Santa Claus' estimated salary? Lo, lo, lo

Looks like someone is on the naughty list!

Looks like someone is on the naughty list! Grumpy Cat sits on Santa's lap at the premiere of the holiday music video "Hard to Be a Cat at Christmas." (Dec. 10, 2013) (Credit: AP)

Clearly, Santa's real reward is putting smiles on the faces of children who colored inside the lines behavior-wise during the year. That, and perhaps a stash of coveted Cronuts, put out for him and his delivery staff.

Still, were Santa's duties to be outlined and analyzed, just what salary might he command, were he to be so inclined as to seek out or accept financial reward?

Based on work duties alone and minus the miracles, Santa would be entitled to an annual salary of $137,795, according to calculations from Insure.com, a California-based consumer insurance information site, which matched his various roles with Bureau of Labor Statistics hourly wage data.


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That included his jobs as manufacturing executive -- industrial engineer in labor lingo -- which would have garnered him $114,937 annually; professional shopper, $1,933; labor relations specialist for elf-related work squabbles, $4,931; and investigator into questions of naughtiness and niceness, $733.

Even with a 2 percent increase over last year's Santa pay index, the figure does "make him seem really underpaid," said Amy Danise, editorial director at Insure.com. Just think of all the anticipation over that big night and the joy the morning after, she said.

Indeed, a Long Island-based compensation consultant calculated Santa's hypothetical market value at $1.4 million, annual salary only, as the thought of Santa needing an incentive bonus, is, well, ridiculous.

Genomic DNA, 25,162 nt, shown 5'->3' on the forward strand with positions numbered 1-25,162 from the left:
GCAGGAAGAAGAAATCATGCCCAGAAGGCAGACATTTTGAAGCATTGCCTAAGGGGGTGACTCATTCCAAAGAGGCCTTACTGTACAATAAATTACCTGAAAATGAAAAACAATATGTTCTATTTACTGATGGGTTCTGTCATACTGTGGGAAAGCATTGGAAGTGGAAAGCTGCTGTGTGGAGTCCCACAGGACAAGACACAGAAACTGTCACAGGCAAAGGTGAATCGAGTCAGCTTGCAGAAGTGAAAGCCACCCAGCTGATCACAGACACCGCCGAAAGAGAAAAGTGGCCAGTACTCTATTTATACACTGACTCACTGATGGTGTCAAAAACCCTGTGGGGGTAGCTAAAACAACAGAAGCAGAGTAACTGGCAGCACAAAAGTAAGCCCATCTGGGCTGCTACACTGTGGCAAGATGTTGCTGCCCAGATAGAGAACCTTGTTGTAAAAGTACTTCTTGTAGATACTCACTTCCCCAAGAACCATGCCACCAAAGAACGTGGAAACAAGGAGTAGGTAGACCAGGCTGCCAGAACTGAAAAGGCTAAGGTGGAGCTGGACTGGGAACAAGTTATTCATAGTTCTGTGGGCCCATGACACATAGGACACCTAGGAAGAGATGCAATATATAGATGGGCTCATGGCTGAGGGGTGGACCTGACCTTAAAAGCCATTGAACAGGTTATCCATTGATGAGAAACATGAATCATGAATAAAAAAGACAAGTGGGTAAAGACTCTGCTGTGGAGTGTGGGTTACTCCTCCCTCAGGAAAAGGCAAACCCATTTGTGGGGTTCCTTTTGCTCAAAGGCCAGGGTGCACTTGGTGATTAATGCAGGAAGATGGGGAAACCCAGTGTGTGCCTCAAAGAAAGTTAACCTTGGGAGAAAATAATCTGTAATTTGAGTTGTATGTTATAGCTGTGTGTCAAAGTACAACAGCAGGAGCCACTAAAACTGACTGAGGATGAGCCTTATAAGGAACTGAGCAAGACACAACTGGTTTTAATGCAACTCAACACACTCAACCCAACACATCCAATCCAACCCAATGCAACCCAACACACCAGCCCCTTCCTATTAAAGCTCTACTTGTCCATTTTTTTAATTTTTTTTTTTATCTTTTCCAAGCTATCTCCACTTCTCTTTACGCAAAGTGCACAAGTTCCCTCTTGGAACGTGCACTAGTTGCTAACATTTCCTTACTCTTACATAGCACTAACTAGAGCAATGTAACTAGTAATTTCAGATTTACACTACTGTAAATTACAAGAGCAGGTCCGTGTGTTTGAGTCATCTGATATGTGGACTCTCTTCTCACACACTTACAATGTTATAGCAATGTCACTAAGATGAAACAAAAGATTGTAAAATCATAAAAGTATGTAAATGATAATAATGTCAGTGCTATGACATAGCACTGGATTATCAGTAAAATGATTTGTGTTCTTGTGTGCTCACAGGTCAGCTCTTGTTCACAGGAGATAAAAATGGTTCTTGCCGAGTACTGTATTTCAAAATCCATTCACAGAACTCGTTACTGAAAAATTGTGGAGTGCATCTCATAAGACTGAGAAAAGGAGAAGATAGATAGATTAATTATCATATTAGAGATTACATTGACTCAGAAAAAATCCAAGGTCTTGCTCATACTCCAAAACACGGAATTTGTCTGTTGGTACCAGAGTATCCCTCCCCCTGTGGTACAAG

Based on salary alone, that would put Santa at No. 3 on Newsday's list of top paid Long Island nonprofit executives, a ranking that looks at mostly 2010 base pay plus bonus and incentives. He would rank right after the chief executive of North Shore Long Island Jewish Health Care and the medical school chairman of North Shore University Hospital, based on 2010 data.

In fact, "Santa is priceless," said Ted Turnasella, principal consultant for Comp-unications, West Islip. He is "an original, the only one," so there can be no real market rate for him.

Still, Turnasella said he thinks he's come up with a fair value for hiring someone with the same skills, apart from the hocus-pocus, to serve as chief executive of a $15 billion nonprofit toy manufacturing company. (Though non-Santa candidates would likely require bonuses, putting total compensation at $2.8 million, he said.)

Anyone who wants to quibble with his calculation -- or make fun -- can "take it up with Santa," he said.

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